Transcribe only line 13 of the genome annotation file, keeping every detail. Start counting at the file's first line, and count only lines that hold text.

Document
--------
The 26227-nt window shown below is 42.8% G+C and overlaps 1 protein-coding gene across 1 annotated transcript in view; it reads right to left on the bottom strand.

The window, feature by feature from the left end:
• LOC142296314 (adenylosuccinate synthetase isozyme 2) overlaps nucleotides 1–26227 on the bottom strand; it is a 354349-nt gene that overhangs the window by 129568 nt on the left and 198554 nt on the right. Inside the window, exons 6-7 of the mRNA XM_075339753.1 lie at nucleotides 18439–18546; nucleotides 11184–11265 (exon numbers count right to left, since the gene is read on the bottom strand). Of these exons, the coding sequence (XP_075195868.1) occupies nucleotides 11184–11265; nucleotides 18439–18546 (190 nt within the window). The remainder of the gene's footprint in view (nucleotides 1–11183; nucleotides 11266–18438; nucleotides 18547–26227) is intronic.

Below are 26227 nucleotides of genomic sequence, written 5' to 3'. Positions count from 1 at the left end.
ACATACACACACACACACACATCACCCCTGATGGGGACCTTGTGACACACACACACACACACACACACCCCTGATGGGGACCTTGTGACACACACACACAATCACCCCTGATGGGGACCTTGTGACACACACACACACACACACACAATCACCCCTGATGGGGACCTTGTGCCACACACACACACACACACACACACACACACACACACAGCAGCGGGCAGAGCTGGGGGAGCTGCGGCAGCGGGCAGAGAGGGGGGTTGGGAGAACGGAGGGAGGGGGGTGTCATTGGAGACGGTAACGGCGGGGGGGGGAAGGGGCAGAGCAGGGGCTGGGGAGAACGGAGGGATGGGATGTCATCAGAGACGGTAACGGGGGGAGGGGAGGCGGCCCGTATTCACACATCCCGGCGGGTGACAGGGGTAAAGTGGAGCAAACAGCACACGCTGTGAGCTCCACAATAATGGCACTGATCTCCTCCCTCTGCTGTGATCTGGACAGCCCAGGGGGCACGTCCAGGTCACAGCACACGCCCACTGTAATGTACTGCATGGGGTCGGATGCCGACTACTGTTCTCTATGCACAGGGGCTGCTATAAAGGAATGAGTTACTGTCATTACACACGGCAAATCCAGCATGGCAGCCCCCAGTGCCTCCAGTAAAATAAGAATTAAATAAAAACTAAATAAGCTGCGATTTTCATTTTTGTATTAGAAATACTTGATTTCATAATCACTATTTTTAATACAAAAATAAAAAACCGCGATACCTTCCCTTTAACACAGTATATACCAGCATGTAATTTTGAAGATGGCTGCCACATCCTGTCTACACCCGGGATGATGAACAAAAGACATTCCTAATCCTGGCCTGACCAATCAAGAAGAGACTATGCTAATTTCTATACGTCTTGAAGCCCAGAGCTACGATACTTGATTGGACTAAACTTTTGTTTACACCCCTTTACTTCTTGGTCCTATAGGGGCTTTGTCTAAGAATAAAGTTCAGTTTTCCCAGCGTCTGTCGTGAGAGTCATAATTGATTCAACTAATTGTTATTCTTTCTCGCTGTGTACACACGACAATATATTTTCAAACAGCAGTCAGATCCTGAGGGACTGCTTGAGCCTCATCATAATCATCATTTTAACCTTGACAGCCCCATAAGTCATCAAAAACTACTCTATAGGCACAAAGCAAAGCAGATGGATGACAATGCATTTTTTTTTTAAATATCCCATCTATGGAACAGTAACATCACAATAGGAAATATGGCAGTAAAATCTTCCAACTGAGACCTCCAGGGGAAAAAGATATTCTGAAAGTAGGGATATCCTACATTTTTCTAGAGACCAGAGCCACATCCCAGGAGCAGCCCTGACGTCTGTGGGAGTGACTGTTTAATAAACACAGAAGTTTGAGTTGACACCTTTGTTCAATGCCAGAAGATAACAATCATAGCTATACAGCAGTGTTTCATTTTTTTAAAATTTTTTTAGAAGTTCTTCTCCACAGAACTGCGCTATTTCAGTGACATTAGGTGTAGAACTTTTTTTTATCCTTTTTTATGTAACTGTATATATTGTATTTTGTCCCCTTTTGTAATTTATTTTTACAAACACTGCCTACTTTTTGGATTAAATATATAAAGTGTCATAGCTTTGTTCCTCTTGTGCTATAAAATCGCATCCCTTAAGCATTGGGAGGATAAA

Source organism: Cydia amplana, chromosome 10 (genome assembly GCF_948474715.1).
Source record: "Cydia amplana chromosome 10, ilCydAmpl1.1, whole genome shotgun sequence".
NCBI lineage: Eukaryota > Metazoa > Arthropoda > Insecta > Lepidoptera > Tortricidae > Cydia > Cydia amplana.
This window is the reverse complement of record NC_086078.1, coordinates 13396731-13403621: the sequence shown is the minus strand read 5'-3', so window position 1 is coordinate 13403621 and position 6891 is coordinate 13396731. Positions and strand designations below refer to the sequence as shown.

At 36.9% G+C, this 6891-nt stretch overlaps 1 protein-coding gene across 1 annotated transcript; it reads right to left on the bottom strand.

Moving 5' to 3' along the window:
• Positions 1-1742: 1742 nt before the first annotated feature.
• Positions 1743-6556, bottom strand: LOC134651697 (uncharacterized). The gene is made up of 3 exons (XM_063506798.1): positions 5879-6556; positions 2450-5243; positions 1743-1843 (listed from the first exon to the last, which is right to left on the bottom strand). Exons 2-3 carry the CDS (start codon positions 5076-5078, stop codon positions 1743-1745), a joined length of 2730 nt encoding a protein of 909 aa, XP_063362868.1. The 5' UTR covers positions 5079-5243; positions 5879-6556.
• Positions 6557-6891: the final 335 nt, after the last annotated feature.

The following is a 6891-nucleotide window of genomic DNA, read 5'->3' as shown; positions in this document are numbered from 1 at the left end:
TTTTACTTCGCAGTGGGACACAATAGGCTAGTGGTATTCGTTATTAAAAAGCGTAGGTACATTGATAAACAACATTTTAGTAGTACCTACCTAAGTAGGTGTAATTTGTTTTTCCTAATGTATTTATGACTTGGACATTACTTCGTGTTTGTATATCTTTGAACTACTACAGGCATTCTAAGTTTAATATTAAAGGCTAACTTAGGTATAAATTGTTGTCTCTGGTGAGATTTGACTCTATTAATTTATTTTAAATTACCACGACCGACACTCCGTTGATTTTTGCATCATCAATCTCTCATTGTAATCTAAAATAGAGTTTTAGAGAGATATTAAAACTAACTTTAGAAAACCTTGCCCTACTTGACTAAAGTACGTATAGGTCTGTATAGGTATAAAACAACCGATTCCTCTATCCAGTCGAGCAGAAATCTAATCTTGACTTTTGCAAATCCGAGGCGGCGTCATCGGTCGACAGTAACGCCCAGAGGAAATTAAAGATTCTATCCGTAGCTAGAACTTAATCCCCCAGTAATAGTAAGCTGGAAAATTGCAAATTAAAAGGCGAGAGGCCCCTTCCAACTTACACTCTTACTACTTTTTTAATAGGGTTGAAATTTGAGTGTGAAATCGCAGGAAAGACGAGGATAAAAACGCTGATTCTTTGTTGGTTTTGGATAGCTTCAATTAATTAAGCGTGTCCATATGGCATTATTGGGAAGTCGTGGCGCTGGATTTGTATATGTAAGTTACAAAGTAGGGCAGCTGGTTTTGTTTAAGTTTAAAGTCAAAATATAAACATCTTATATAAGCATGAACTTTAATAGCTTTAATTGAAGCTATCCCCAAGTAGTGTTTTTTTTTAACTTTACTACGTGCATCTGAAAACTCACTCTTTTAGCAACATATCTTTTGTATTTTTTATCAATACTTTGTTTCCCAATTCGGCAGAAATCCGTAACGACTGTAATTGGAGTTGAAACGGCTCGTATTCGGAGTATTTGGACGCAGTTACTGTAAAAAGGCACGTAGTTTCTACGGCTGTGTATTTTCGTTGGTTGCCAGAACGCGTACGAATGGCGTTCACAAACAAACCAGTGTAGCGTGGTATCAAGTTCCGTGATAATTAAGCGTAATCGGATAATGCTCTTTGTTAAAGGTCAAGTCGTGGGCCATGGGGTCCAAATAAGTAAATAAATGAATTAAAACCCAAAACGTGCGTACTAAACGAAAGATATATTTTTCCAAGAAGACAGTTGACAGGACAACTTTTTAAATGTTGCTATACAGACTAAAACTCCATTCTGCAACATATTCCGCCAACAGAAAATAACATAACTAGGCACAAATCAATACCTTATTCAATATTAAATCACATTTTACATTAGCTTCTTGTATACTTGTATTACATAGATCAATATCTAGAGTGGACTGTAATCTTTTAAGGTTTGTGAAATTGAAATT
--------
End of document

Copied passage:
• Positions 1743-6556, bottom strand: LOC134651697 (uncharacterized). The gene is made up of 3 exons (XM_063506798.1): positions 5879-6556; positions 2450-5243; positions 1743-1843 (listed from the first exon to the last, which is right to left on the bottom strand). Exons 2-3 carry the CDS (start codon positions 5076-5078, stop codon positions 1743-1745), a joined length of 2730 nt encoding a protein of 909 aa, XP_063362868.1. The 5' UTR covers positions 5079-5243; positions 5879-6556.